Wow, "Don't Look Now" was -- not at all what I expected. I'd heard of it as a super-scary horror classic and guess I was expecting something on the order of "Rosemary's Baby" or "The Innocents" in Venice. But wow, WOW. It's just like nothing else.
Julie Christie and Donald Sutherland, of course, play a married couple whose daughter drowns in a pond on their property. Grieving and racked by guilt, they try to move on with a working vacation in Venice, where Donald restores old churches. There they run into a psychic who claims she can communicate with their daughter, and from there things get weird.
But things were pretty weird from the get-go. The opening sequence introduces the film's fragmented editing, full of quick cuts across space and time: from indoors to out, from the immediate past to the future. "Nothing is as it seems," murmurs Donald as he looks over some slides of churches. (It's so cute to see slides. And it's so funny that it's cute to see slides. While on the subject of cuteness, Donald and Julie have these great identical wavy perms that are almost hypnotic.) I watched the opening and then *immediately* skipped back to watch it again. It's gorgeous how the tension builds, and how you get a sense of Donald and Julie's closeness right off the bat; and how their daughter already looks like an otherworldly harbinger of doom.
What surprised me the most thought is just how unbearably sad this movie was. Not sad because a little girl dies; but because it shows you in the most visceral way that everything you love and believe in is just hopelessly fragile and transient. This movie's sex scene is famous for being graphic, but also for the way it flashes forward throughout to shots of Donald and Julie dressing afterward for dinner. The gimmick's been read as a joke or as an illustration of Donald's second sight, but I took it to mean that everything ends, even the most blissful feeling of connection. One minute one is rolling around in shared ecstasy, the next minute one is sitting on the same bed dressed in an uncomfortable suit, pouring some scotch and staring off into space. In the context of the end of the movie, the contrast becomes absolutely, unutterably heartbreaking.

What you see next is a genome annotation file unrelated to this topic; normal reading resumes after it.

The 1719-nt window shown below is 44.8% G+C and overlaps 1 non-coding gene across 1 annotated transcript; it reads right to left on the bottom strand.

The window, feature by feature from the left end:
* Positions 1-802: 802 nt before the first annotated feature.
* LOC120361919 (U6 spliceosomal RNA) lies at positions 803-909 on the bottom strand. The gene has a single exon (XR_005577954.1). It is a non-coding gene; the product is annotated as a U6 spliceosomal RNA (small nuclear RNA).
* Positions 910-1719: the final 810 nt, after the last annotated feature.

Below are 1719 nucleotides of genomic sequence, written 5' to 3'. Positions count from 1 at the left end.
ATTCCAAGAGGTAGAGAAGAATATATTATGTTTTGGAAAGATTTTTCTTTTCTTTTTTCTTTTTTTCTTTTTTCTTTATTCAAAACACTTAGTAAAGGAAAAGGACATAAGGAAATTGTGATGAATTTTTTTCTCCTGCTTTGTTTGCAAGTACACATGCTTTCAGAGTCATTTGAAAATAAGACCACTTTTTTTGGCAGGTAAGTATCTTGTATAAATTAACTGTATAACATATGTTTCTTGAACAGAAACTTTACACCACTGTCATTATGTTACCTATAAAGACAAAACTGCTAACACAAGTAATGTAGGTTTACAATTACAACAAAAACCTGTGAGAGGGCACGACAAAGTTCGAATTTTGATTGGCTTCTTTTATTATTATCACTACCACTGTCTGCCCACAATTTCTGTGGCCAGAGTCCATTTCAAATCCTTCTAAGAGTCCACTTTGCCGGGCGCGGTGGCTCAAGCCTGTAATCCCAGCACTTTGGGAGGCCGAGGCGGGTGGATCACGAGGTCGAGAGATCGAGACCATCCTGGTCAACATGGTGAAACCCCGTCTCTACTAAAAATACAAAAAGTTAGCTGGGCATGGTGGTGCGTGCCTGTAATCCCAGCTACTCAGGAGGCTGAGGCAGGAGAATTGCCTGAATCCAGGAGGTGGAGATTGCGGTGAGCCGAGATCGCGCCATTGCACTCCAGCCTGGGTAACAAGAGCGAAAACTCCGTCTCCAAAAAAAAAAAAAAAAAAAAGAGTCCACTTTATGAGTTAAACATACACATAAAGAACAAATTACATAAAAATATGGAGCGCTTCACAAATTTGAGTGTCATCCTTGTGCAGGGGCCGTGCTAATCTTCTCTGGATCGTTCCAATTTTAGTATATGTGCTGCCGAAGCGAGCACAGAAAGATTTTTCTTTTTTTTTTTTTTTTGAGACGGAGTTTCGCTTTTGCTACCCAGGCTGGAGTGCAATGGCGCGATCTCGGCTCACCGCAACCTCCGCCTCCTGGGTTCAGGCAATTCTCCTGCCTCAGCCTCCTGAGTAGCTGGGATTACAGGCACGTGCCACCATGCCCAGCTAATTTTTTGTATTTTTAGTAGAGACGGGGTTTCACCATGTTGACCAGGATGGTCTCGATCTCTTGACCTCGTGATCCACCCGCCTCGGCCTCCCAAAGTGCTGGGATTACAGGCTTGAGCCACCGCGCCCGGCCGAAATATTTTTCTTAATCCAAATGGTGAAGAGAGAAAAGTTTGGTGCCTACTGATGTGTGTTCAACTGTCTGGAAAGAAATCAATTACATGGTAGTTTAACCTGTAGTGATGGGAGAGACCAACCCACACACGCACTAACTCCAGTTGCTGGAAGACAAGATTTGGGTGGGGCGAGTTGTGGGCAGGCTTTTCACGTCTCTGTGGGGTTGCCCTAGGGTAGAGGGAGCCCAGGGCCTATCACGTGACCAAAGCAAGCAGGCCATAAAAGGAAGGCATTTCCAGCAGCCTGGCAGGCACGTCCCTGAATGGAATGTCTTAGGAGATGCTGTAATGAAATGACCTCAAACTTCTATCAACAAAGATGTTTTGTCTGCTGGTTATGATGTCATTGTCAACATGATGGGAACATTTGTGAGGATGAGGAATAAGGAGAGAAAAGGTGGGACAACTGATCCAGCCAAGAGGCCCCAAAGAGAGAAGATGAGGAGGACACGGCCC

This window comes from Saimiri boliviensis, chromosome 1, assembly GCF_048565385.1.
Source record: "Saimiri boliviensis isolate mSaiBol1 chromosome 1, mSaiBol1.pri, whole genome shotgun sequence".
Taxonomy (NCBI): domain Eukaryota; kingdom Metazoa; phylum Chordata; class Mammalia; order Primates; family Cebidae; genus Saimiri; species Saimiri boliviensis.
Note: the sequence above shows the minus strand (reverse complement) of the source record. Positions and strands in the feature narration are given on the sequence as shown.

As for the end -- the big reveal -- what's crazy about it is that you can't possibly prepare for it (I screamed out loud), but somehow, on some level, you *know* what he's going to see. You want to stop him and you can't. You're as helpless as Julie behind the iron gate. One day your story will end too, and your own finale will turn around and look you in the eye; and that's scary as hell.
Final Girl has a fab review, which I was excited to finally read after watching the movie! I also went and looked up the NYT's review and read Pauline Kael's review in one of my books; neither of those two enjoyed it much. (Pauline really hates it when she thinks filmmakers are just trying to be arty.)